Millions of Americans live in communities heavily dependent on the fossil fuel industry, facing both risks and opportunities as the U.S. moves to a low-carbon future. These communities are expected to face economic risks including job loss, reduced tax revenues to fund services and depressed property values. However, these same communities could see large opportunities in clean energy investments if policymakers make decisions to ensure they are not left behind.

The Inflation Reduction Act, which was signed into law in August 2022, aims to accelerate the U.S. energy system’s transition to a low-carbon future by appropriating historic levels of investment to incentivize the deployment of clean energy technologies across the U.S. Though the beneficiaries of the Inflation Reduction Act are many, it includes specific provisions to encourage investment in “energy communities” with ties to the coal, oil and gas industries.  While the federal government had earlier identified priority energy communities by dependence on coal employment, the Inflation Reduction Act presents a broader definition.

Defining energy communities is a critical and laudable goal and a necessary step towards ensuring funding, support and clean energy resources are directed to fossil fuel-dependent communities. The Inflation Reduction Act provides an Energy Community Tax Credit Bonus, which offers clean energy projects sited in “energy communities” a 10% bonus credit on top of the base Production and Investment Tax Credits. However, while the legislative text of the Inflation Reduction Act specifies three categories that define energy communities, it fails to comprehensively identify or prioritize all the communities that will need these resources. 

The challenges energy communities face in this transition are multifaceted and require coordinated federal government support. The Energy Community Tax Credit Bonus should be seen as just one tool in the federal government’s toolkit to meet their needs.

An Overview of Inflation Reduction Act Energy Communities

The Inflation Reduction Act's definition of energy communities helps explain just how reliant many American towns' economies are on the fossil fuel industry.  

Mapping Tools

Along with the energy communities mapping tool released by the U.S. Department of Energy, WRI and the Rocky Mountain Institute have developed a mapping tool to visualize which areas across the country are eligible for certain Inflation Reduction Act enhancements as well as prioritization under Justice40.

Almost one-fifth of Americans, or 64 million people, reside in coal closure and fossil fuel energy communities as defined by Inflation Reduction Act. These communities are found in 46 states as well as Puerto Rico and the Virgin Islands. California, Texas, Pennsylvania, Ohio and Louisiana are home to the largest number of people living in energy communities. In six states — West Virginia, Wyoming, Mississippi, Louisiana, Alaska and Kentucky — over half the population resides in an energy community, indicating significant opportunity to benefit from the Inflation Reduction Act Energy Community Tax Credit Bonus.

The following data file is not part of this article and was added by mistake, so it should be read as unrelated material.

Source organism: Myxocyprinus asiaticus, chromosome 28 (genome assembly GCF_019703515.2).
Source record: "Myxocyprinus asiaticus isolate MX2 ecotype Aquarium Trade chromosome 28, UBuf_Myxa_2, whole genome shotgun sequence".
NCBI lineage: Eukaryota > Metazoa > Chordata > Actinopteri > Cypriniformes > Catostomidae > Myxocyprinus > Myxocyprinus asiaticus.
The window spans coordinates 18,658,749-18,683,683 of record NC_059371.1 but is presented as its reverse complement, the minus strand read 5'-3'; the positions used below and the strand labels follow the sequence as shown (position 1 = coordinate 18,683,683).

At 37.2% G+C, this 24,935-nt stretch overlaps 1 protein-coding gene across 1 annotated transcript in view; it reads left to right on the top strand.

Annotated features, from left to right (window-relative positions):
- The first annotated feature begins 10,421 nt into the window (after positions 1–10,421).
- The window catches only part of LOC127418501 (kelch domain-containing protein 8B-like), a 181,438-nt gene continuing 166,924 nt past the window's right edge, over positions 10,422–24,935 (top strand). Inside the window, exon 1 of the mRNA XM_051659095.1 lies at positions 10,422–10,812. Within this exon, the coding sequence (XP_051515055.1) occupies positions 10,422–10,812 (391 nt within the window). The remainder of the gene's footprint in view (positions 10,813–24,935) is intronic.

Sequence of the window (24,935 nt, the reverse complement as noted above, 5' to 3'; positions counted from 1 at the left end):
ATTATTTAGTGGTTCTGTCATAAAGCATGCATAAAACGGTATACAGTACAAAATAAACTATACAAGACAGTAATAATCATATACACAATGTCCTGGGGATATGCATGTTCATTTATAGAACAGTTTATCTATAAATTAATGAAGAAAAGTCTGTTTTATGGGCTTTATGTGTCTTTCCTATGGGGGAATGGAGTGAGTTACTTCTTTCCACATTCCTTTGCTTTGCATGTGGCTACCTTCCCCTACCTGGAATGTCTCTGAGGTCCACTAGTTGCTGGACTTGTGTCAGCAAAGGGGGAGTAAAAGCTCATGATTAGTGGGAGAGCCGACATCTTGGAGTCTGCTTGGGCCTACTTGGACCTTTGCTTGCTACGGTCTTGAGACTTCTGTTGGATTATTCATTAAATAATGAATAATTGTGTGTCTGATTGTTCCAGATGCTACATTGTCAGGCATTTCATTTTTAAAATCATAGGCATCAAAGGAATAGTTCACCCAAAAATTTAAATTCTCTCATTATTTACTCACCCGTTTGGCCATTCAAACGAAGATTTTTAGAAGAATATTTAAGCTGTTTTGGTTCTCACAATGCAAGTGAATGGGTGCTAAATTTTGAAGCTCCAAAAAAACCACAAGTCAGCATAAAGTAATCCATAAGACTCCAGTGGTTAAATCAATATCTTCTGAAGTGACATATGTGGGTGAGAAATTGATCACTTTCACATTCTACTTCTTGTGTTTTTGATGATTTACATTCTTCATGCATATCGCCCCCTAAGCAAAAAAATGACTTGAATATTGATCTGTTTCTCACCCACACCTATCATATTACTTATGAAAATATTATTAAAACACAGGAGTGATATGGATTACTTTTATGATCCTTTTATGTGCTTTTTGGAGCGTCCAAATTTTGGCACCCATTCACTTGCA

Note about Population Data:

Total population in energy communities is based on coal closure and fossil fuel energy communities that meet the fossil fuel employment threshold and the area unemployment rate requirement. We avoid double counting by tallying the population in each type of community and then subtracting the population in energy communities identified by both criteria. Population data are based on 5-year estimates from the 2021 American Community Survey

Coal closure communities are home to 14.9 million people, or about 5% of the U.S. population. Defined at the census tract level, they are found in 45 states and the District of Columbia — everywhere except Alaska, Idaho, Maine, New Hampshire and Vermont. West Virginia has the highest share of its population (59% or 1.1 million people) living in a coal closure community, followed by Wyoming (30% of the population or 172,000 people) and Kentucky (24% or 1.1 million people). Pennsylvania has the largest population size in coal closure energy communities, with nearly 2.3 million people totaling 18% of the state’s population.

Fossil fuel energy communities that meet both the fossil fuel employment threshold and the unemployment rate requirement are found in 23 states as well as Puerto Rico and the Virgin Islands. Defined on a larger geographic scale — metropolitan and non-metropolitan statistical areas that span multiple counties — they are home to over 55.7 million residents. About 17% of the U.S. population and 86% of the those living in energy communities reside in a fossil fuel energy community. Just five states — California, Texas, Pennsylvania, Ohio and Louisiana — are home to over 70% of fossil fuel energy community residents. The Inflation Reduction Act’s definition of fossil fuel energy communities also includes those reliant on fossil fuels for public revenues. However, data for applying this criterion has not yet been identified by the administration, so communities that may qualify under it have not yet been identified and are not included here.

Note about Fossil Fuel Communities Data: